From Torsten Sløk of Deutsche Bank:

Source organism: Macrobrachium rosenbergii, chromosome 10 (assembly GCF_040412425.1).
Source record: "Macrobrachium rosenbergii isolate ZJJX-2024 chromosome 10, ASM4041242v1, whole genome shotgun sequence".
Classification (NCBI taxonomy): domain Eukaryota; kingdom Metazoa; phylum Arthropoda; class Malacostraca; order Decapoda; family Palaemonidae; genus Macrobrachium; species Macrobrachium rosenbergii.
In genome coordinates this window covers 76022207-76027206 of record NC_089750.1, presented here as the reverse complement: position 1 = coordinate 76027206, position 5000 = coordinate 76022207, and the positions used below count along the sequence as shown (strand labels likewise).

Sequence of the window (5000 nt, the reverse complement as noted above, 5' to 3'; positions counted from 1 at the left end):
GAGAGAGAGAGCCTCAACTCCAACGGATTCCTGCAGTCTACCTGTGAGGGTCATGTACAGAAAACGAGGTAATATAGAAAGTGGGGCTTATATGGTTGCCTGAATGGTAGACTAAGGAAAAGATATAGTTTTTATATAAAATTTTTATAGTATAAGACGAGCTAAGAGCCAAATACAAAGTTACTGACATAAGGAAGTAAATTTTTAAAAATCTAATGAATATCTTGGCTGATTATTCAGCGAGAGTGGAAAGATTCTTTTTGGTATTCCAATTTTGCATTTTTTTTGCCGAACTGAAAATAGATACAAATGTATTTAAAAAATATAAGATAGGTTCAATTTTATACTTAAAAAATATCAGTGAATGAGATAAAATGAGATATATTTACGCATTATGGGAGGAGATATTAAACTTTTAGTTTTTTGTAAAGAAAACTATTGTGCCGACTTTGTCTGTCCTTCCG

When the Fed begins to raise rates, it is normally associated with higher equities and narrower spreads on high grade and high yield. But after seven years of zero interest rates, risky assets have not only been driven by improving fundamentals and expected future cash flows. A key reason why risky assets have done so well over the past seven years is because monetary policy and low interest rates encouraged investors to take more risk. Zero interest rates since 2008 has resulted in many “tourists” moving out the risk spectrum from Treasuries into high grade, MBS, loans, high yield, equities, and emerging market assets. On top of that, low interest rates resulted in high corporate issuance that was used for buy-backs, which also boosted equity prices. Now, with the Fed about to push up interest rates on risk-free assets, the question is the following: How many investors unwillingly bought high grade credit and loans and high yield and equities and EM assets over the past seven years, and will these “tourists” return to less risky assets when the Fed hikes, and hence trigger a significant tightening in financial conditions? This is the key question for investors, and hence also for the Fed, see chart below. With this backdrop, it is not a surprise that we continue to see turbulence across many asset classes as we get closer to Fed liftoff.